When Owen Paterson was sacked from his position as Environment Secretary back in June, he blamed the ‘Green Blob’ – a conglomeration of “powerful, self-serving” environmental lobbyists. Now an investigation by the Mail on Sunday has given shape to that blob, identifying the foundations that give well over half a billion pounds a year to environmental lobby groups – who are targeting the UK as the country leading the way in green energy policies.
At the centre of the blob is just one organisation: the European Climate Foundation (ECF), which pulls in about £20million a year in funds donated mainly from America, Switzerland and Holland, and parcels it back out to green lobbyists such as Friends of the Earth, Greenpeace, Green Alliance and E3G (the elite lobby group which persuaded the government to set up the Green Investment Bank at a cost of £3billion) and others. Many more millions are donated to these groups directly.
“The projects we fund all fall within the overall mission of the Foundation to support the development of a prosperous low-carbon economy in Europe,” Tom Brooks, managing director of the ECF told the Mail.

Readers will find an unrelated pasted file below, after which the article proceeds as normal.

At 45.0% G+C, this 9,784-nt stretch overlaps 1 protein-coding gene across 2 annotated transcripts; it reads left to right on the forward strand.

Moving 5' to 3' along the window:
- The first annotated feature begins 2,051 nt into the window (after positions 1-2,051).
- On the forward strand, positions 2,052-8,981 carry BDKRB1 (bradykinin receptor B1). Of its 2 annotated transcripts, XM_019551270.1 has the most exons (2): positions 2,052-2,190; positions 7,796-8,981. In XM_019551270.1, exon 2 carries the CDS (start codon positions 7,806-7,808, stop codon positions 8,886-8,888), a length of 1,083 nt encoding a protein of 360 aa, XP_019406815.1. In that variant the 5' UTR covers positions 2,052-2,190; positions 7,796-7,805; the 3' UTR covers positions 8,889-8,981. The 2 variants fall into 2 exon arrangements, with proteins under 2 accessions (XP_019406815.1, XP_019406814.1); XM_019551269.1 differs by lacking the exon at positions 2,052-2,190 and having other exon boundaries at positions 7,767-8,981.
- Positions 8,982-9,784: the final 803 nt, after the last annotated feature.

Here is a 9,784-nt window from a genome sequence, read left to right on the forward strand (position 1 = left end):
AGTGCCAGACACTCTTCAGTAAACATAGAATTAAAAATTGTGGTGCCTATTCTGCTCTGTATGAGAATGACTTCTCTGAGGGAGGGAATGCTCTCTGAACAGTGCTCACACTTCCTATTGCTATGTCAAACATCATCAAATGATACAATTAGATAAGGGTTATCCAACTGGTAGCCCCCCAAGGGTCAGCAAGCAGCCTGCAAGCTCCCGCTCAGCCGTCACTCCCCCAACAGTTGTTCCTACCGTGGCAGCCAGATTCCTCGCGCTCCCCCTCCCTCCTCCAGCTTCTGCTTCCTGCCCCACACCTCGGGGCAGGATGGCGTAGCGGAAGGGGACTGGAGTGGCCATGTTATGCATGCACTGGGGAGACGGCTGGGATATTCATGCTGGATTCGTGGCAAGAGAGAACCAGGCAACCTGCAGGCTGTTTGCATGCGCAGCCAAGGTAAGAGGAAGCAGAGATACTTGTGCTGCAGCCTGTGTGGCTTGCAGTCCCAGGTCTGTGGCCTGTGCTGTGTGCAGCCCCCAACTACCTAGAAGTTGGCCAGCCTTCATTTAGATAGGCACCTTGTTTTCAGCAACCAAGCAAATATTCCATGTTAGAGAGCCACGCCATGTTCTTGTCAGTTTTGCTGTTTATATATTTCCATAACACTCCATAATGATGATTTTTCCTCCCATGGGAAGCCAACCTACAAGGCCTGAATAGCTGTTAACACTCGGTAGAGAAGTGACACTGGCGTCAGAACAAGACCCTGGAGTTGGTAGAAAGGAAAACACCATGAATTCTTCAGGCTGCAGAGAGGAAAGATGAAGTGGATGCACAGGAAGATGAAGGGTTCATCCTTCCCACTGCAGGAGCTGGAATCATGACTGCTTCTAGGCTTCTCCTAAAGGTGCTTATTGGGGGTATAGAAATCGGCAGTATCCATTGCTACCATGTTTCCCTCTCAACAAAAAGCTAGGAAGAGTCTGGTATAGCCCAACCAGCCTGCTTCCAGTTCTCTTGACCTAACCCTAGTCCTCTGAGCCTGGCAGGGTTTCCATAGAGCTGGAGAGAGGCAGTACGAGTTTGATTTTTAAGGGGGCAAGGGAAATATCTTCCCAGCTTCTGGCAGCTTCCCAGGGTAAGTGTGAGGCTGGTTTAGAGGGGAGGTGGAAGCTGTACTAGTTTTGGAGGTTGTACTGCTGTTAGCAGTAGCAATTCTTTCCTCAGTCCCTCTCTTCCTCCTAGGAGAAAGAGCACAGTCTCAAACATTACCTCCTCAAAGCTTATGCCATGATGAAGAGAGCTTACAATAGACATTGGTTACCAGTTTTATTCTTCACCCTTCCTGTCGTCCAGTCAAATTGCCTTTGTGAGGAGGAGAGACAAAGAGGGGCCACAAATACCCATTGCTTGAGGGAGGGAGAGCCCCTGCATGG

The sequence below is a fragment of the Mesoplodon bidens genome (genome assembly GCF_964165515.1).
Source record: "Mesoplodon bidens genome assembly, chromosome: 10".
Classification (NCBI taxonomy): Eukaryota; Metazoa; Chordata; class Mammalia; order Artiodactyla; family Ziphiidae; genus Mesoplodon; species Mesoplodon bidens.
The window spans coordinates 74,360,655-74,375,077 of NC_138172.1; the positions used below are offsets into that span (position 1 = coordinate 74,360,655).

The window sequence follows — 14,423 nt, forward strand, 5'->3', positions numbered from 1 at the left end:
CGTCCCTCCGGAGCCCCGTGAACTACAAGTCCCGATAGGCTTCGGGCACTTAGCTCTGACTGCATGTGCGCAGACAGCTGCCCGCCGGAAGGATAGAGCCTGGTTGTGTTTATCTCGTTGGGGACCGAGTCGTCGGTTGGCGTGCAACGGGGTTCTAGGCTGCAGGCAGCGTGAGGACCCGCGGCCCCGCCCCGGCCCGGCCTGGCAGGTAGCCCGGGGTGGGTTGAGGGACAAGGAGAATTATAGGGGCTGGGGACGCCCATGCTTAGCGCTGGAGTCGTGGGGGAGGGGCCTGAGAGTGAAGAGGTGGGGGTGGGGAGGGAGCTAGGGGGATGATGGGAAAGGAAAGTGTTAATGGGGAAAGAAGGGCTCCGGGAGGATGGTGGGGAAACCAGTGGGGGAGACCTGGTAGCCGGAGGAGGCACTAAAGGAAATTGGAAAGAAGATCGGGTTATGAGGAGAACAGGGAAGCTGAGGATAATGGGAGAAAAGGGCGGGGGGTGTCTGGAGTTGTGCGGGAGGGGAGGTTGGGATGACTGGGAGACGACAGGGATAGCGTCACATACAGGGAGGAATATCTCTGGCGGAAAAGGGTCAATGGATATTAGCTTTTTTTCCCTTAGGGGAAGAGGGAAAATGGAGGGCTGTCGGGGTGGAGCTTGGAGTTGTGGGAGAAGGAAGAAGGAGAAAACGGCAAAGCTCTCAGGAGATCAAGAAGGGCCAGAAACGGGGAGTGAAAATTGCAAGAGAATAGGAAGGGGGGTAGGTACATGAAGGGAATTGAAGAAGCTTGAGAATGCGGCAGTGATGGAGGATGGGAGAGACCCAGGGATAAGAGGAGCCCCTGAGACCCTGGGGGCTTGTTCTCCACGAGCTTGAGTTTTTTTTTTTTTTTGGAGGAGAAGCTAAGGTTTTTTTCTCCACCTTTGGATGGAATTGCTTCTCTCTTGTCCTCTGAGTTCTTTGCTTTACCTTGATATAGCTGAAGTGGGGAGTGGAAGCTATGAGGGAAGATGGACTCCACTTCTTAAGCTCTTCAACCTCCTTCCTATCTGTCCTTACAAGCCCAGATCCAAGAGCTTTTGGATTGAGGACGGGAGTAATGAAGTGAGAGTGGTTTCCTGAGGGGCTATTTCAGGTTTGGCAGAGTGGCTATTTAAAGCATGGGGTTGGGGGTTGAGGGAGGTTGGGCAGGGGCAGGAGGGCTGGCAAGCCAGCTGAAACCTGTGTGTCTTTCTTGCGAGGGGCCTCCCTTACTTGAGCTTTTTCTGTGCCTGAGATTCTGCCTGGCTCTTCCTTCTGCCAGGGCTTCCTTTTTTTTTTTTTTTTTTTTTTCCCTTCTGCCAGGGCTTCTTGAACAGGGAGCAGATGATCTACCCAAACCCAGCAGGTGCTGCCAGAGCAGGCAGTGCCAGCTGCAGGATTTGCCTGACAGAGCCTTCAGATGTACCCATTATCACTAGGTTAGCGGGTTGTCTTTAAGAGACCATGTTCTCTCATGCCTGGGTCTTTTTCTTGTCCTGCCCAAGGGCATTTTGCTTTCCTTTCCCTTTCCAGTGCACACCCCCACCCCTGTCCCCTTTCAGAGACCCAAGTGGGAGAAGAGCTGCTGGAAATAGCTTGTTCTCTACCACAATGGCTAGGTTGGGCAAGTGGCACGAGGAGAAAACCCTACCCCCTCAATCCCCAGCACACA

He argued that the ECF merely provides “a fact base” to help politicians and policy makers make the “many complex decisions that are necessary to move towards a high-innovation, prosperous and low-carbon future,” adding “The UK is a leader in many of these fields.”
Indeed, so successful has the lobbying effort been in the UK, that their efforts have seen policies put in place that cost the British economy between £360 billion and £400 billion to implement by 2030, according to energy analyst Peter Atherton of Liberum Capital. He says that the cost will see household energy bills rise by a further third in real terms, on top of the rises already seen over the past decade.
The blob scored another victory this week when European Union leaders agreed to cut greenhouse gas emissions by 40 percent by 2030. The policy represents a drastic acceleration of climate change policy: the previous agreement was dubbed the 20:20 agreement as it consisted of cutting carbon emissions by 20 percent from a 1990 base level by 2020. T
his new policy aims to double the target in just one third of the time. To do so will mean massive investment in renewable and nuclear power, with a commensurate closing of carbon fuelled power stations. In its 2013 annual report, the ECF said that working towards the 2030 agreement was “a big focus area for ECF as a whole”.